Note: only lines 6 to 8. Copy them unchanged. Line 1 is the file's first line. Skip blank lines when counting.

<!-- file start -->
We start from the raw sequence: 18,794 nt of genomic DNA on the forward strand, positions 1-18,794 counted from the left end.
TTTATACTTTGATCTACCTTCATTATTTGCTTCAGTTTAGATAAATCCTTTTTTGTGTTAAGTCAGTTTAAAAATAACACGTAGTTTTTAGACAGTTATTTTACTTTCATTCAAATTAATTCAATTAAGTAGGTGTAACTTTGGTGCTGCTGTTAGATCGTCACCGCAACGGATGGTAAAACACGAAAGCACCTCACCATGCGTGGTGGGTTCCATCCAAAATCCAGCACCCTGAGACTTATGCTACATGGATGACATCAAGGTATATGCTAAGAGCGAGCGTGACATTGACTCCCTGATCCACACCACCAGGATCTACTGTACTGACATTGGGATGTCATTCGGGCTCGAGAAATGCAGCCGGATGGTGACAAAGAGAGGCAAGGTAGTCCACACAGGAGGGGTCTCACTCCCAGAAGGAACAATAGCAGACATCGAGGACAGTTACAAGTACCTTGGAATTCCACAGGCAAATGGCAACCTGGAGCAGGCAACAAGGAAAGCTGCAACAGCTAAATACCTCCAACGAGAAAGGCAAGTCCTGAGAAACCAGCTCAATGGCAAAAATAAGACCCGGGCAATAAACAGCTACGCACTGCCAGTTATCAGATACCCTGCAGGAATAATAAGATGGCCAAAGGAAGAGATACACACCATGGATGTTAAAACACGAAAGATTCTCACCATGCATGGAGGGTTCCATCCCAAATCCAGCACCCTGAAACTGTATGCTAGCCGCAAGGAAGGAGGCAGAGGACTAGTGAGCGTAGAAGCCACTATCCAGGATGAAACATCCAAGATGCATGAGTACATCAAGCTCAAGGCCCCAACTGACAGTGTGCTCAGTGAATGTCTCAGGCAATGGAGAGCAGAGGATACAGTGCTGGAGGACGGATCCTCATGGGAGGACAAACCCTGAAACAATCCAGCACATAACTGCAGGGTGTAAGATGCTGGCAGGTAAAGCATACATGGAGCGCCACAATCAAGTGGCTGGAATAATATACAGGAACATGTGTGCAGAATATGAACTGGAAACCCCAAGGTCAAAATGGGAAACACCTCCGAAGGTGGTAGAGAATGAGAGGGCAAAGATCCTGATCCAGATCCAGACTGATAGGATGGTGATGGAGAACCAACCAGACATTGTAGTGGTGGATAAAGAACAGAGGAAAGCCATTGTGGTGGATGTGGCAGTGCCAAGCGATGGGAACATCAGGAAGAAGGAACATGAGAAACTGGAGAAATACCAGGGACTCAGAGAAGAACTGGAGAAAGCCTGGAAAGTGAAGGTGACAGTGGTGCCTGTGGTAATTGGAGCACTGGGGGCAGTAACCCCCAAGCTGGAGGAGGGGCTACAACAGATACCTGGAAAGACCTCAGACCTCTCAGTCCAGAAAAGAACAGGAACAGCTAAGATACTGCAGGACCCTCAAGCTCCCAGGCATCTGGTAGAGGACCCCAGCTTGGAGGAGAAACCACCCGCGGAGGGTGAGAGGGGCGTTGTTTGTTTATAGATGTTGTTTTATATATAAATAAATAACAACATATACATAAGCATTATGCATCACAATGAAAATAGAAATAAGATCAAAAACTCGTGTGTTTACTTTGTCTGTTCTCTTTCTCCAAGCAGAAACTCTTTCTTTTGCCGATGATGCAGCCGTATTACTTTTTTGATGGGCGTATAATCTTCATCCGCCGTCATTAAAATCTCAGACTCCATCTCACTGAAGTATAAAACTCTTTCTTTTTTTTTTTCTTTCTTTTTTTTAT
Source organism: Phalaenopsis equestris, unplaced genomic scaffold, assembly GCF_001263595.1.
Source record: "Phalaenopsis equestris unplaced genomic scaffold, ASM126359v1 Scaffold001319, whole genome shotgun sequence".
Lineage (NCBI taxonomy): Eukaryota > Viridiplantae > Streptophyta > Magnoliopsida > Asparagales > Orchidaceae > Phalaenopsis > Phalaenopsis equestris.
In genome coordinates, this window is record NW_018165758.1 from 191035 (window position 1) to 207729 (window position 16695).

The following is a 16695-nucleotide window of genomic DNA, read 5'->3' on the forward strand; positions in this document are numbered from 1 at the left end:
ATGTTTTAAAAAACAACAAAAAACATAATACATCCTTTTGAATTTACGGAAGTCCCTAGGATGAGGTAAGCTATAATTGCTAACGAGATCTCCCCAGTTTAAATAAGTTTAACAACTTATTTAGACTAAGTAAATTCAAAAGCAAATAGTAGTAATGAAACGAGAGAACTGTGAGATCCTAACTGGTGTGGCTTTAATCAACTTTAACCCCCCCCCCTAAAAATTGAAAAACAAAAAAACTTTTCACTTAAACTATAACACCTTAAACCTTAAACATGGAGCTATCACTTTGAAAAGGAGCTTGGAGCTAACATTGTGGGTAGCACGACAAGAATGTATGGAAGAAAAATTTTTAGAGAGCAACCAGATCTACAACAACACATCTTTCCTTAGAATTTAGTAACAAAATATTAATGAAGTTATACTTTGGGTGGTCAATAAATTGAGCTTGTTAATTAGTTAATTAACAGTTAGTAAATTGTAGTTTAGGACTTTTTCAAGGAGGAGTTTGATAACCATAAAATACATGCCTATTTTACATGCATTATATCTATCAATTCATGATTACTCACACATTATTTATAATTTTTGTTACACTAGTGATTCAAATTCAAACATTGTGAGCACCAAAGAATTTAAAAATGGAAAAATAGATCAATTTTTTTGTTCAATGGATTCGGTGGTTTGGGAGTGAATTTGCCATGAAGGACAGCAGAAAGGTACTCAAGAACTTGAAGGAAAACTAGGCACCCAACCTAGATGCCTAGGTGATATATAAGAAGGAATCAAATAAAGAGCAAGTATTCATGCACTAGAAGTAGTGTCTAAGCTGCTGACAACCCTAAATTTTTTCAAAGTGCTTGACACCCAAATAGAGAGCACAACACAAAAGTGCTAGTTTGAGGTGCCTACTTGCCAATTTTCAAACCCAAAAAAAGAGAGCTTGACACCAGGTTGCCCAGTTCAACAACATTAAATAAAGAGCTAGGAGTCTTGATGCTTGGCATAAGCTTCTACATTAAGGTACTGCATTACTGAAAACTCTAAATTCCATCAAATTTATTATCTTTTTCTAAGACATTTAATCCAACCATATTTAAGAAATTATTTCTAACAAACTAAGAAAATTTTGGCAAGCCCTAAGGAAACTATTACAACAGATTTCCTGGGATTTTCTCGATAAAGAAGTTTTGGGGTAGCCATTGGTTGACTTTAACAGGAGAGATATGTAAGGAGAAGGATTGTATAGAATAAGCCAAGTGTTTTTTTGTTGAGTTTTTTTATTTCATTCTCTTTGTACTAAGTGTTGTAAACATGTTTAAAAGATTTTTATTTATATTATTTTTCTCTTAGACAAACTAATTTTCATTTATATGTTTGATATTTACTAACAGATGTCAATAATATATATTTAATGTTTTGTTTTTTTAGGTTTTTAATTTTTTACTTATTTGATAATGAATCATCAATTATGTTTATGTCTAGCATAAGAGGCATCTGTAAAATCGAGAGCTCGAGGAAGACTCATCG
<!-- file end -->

In genome coordinates, this window is record NW_018165758.1 from 191035 (window position 1) to 207729 (window position 16695).

The following is a 16695-nucleotide window of genomic DNA, read 5'->3' on the forward strand; positions in this document are numbered from 1 at the left end:
ATGTTTTAAAAAACAACAAAAAACATAATACATCCTTTTGAATTTACGGAAGTCCCTAGGATGAGGTAAGCTATAATTGCTAACGAGATCTCCCCAGTTTAAATAAGTTTAACAACTTATTTAGACTAAGTAAATTCAAAAGCAAATAGTAGTAATGAAACGAGAGAACTGTGAGATCCTAACTGGTGTGGCTTTAATCAACTTTAACCCCCCCCCCTAAAAATTGAAAAACAAAAAAACTTTTCACTTAAACTATAACACCTTAAACCTTAAACATGGAGCTATCACTTTGAAAAGGAGCTTGGAGCTAACATTGTGGGTAGCACGACAAGAATGTATGGAAGAAAAATTTTTAGAGAGCAACCAGATCTACAACAACACATCTTTCCTTAGAATTTAGTAACAAAATATTAATGAAGTTATACTTTGGGTGGTCAATAAATTGAGCTTGTTAATTAGTTAATTAACAGTTAGTAAATTGTAGTTTAGGACTTTTTCAAGGAGGAGTTTGATAACCATAAAATACATGCCTATTTTACATGCATTATATCTATCAATTCATGATTACTCACACATTATTTATAATTTTTGTTACACTAGTGATTCAAATTCAAACATTGTGAGCACCAAAGAATTTAAAAATGGAAAAATAGATCAATTTTTTTGTTCAATGGATTCGGTGGTTTGGGAGTGAATTTGCCATGAAGGACAGCAGAAAGGTACTCAAGAACTTGAAGGAAAACTAGGCACCCAACCTAGATGCCTAGGTGATATATAAGAAGGAATCAAATAAAGAGCAAGTATTCATGCACTAGAAGTAGTGTCTAAGCTGCTGACAACCCTAAATTTTTTCAAAGTGCTTGACACCCAAATAGAGAGCACAACACAAAAGTGCTAGTTTGAGGTGCCTACTTGCCAATTTTCAAACCCAAAAAAAGAGAGCTTGACACCAGGTTGCCCAGTTCAACAACATTAAATAAAGAGCTAGGAGTCTTGATGCTTGGCATAAGCTTCTACATTAAGGTACTGCATTACTGAAAACTCTAAATTCCATCAAATTTATTATCTTTTTCTAAGACATTTAATCCAACCATATTTAAGAAATTATTTCTAACAAACTAAGAAAATTTTGGCAAGCCCTAAGGAAACTATTACAACAGATTTCCTGGGATTTTCTCGATAAAGAAGTTTTGGGGTAGCCATTGGTTGACTTTAACAGGAGAGATATGTAAGGAGAAGGATTGTATAGAATAAGCCAAGTGTTTTTTTGTTGAGTTTTTTTATTTCATTCTCTTTGTACTAAGTGTTGTAAACATGTTTAAAAGATTTTTATTTATATTATTTTTCTCTTAGACAAACTAATTTTCATTTATATGTTTGATATTTACTAACAGATGTCAATAATATATATTTAATGTTTTGTTTTTTTAGGTTTTTAATTTTTTACTTATTTGATAATGAATCATCAATTATGTTTATGTCTAGCATAAGAGGCATCTGTAAAATCGAGAGCTCGAGGAAGACTCATCG